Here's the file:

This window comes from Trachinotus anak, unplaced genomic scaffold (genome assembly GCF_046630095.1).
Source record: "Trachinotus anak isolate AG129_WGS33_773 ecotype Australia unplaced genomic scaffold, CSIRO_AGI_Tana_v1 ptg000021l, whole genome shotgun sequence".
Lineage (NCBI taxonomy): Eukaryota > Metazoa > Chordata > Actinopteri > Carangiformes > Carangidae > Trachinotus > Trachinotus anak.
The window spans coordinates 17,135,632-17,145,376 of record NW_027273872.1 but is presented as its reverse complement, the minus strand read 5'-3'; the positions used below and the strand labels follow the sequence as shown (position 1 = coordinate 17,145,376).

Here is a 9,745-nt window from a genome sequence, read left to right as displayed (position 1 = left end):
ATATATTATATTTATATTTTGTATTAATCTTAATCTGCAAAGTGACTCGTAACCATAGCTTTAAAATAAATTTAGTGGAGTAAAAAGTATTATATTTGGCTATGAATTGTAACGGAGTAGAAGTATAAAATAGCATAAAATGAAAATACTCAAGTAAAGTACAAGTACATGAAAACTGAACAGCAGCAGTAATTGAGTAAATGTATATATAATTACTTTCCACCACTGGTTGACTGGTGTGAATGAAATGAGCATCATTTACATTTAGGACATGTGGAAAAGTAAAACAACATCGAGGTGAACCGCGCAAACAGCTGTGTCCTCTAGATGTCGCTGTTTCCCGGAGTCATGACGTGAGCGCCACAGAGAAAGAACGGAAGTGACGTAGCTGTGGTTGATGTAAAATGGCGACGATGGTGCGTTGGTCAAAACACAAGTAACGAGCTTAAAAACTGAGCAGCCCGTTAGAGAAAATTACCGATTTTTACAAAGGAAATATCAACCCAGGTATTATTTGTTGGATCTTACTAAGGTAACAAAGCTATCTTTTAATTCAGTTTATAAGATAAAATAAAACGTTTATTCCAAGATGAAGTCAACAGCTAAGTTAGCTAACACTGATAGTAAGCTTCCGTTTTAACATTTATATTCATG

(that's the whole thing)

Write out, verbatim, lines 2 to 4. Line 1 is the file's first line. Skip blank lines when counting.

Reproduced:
Source record: "Trachinotus anak isolate AG129_WGS33_773 ecotype Australia unplaced genomic scaffold, CSIRO_AGI_Tana_v1 ptg000021l, whole genome shotgun sequence".
Lineage (NCBI taxonomy): Eukaryota > Metazoa > Chordata > Actinopteri > Carangiformes > Carangidae > Trachinotus > Trachinotus anak.
The window spans coordinates 17,135,632-17,145,376 of record NW_027273872.1 but is presented as its reverse complement, the minus strand read 5'-3'; the positions used below and the strand labels follow the sequence as shown (position 1 = coordinate 17,145,376).